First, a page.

A decision in favor of Teleflex would preserve the status quo, and inventions that are add-ons to existing, patented products will remain protected. While the risk of inadvertent infringement will continue, you won't have to worry about your patent being invalidated, and you'll continue earning royalties on all your patented products.
Killing the Competition
Antitrust laws are around to protect smaller businesses, so you'd better hope they stay strong. In Weyerhaeuser v. Ross-Simmons Hardwood Lumber, the Supreme Court will decide whether certain business activities constitute "predatory overbidding." Ross-Simmons claimed Weyerhaeuser forced it out of business by paying higher prices for logs and purchasing more logs than it needed, thus cornering the market. The jury agreed, and Ross-Simmons was awarded $78 million in damages.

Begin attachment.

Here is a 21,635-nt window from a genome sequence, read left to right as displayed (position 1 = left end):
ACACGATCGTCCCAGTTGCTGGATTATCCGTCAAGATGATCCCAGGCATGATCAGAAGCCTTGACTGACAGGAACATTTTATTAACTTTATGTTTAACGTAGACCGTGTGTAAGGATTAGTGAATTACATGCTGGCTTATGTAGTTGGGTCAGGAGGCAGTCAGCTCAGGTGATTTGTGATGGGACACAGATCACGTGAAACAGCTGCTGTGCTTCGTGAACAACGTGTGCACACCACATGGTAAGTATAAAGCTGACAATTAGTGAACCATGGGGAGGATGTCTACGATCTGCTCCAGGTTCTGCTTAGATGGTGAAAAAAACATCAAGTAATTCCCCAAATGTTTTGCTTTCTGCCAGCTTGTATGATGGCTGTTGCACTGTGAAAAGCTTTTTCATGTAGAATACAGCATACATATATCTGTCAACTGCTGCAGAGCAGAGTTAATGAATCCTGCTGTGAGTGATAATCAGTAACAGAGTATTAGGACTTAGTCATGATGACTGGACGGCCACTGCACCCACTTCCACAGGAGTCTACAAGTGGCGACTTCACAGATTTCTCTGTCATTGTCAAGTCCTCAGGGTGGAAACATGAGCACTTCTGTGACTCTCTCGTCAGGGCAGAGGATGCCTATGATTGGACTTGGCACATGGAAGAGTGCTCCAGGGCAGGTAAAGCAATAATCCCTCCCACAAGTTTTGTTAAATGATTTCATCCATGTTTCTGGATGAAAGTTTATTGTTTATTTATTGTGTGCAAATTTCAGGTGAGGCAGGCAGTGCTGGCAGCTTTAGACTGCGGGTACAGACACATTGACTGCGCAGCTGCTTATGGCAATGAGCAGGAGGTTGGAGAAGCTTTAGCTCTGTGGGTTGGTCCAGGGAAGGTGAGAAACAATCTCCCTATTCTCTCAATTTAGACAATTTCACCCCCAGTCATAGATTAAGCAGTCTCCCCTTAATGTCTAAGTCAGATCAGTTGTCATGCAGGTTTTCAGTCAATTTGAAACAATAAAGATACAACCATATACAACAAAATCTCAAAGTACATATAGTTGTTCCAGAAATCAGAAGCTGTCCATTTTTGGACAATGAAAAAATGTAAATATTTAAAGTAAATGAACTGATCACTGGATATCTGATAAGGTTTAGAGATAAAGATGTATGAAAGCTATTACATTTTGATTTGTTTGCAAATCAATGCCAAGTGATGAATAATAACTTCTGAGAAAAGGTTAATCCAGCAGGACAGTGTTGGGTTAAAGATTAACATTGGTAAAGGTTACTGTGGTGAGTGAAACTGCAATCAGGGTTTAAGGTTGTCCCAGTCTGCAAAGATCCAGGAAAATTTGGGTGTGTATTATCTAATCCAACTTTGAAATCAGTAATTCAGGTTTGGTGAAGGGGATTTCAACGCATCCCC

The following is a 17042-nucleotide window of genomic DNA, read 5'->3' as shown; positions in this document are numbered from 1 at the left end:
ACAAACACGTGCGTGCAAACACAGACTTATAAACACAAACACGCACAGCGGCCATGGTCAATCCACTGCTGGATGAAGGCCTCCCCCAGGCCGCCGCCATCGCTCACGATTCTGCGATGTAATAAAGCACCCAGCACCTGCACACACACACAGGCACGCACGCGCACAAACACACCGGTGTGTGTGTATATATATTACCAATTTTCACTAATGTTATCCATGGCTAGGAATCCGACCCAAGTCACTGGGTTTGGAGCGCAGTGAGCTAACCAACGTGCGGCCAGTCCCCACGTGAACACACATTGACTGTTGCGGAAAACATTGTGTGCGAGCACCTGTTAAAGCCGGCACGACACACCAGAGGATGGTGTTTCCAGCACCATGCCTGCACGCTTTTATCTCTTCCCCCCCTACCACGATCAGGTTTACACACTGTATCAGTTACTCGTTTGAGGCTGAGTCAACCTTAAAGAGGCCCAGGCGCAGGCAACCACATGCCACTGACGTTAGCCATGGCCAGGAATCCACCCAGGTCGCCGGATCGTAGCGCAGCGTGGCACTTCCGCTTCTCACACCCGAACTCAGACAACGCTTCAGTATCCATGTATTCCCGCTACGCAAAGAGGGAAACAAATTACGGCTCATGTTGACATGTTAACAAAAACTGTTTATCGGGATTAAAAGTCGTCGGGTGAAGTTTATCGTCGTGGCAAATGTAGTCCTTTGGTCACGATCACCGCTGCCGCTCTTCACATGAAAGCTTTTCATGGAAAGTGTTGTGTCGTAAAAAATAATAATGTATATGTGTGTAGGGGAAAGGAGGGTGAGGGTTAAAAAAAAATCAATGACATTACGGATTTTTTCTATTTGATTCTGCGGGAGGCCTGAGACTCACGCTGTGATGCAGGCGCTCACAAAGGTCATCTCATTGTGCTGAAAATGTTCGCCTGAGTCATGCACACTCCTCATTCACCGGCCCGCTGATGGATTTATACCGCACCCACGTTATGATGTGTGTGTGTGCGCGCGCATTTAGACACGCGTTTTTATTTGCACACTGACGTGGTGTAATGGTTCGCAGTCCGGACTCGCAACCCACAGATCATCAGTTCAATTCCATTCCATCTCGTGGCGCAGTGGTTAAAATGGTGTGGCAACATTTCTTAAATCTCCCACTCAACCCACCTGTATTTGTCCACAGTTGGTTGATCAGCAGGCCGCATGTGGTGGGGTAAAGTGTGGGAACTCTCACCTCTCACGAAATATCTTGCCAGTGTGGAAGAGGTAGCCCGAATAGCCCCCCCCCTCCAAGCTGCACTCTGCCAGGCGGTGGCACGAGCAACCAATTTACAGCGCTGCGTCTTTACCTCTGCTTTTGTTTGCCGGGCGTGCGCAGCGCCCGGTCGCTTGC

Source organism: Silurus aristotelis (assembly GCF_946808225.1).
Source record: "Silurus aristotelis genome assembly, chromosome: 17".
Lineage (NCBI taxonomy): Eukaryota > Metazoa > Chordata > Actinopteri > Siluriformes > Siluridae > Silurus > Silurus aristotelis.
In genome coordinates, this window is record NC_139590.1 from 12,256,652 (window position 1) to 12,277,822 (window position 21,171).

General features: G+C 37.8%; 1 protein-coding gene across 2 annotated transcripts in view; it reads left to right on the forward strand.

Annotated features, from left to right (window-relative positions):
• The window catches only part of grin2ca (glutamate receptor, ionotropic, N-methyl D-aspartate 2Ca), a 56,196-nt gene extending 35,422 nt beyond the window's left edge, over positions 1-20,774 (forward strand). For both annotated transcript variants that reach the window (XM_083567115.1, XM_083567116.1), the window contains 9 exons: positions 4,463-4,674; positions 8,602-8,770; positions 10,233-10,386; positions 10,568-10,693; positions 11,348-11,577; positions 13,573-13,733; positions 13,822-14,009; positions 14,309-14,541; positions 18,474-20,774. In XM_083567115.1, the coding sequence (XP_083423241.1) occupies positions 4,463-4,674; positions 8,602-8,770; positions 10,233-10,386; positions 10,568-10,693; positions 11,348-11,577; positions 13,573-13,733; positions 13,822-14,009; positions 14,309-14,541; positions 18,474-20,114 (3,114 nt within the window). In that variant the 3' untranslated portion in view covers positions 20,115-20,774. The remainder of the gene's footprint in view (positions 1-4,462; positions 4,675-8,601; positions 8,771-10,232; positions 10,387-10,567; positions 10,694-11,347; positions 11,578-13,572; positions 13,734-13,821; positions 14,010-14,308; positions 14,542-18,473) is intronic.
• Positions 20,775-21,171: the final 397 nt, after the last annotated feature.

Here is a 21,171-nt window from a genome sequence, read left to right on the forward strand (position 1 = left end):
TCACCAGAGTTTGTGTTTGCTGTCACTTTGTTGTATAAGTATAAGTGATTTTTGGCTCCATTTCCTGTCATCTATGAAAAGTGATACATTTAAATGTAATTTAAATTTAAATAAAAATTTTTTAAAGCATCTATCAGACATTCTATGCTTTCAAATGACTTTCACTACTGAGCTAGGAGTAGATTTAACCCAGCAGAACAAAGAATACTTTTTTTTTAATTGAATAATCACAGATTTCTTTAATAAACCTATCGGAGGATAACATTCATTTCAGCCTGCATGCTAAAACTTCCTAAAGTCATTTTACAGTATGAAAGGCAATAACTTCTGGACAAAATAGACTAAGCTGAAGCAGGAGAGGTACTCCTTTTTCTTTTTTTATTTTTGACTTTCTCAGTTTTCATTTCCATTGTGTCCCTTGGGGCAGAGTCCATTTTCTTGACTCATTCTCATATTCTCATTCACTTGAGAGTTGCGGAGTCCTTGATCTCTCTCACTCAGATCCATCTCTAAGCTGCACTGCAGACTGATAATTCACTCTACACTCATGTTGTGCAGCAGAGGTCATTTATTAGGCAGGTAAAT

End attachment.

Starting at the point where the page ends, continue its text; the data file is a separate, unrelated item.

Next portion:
Weyerhaeuser maintains that its business model was simply more efficient than its rivals'. But the biggest fear for Weyerhaeuser and other business giants is that if the decision stands, it'll call all aggressive competitive behavior into question and could actually chill pro-consumer activity by making companies uncertain about whether they're being business savvy or breaking the law.
If the ruling's overturned, smaller companies who can't afford the artificially inflated prices of materials could be in danger of being squeezed out of business. But if the Supreme Court finds Weyerhaeuser did indeed engage in illegal conduct, you'll be protected from the corporate giants who use their purchasing power to keep prices higher than their competitors can afford.
Look for decisions on all these cases by June 2007.
Aron Rofer is an attorney with Bingham McCutchen in Costa Mesa, California. A graduate of the University of Southern California School of Law, Aron's practice focuses on business and complex commercial litigation.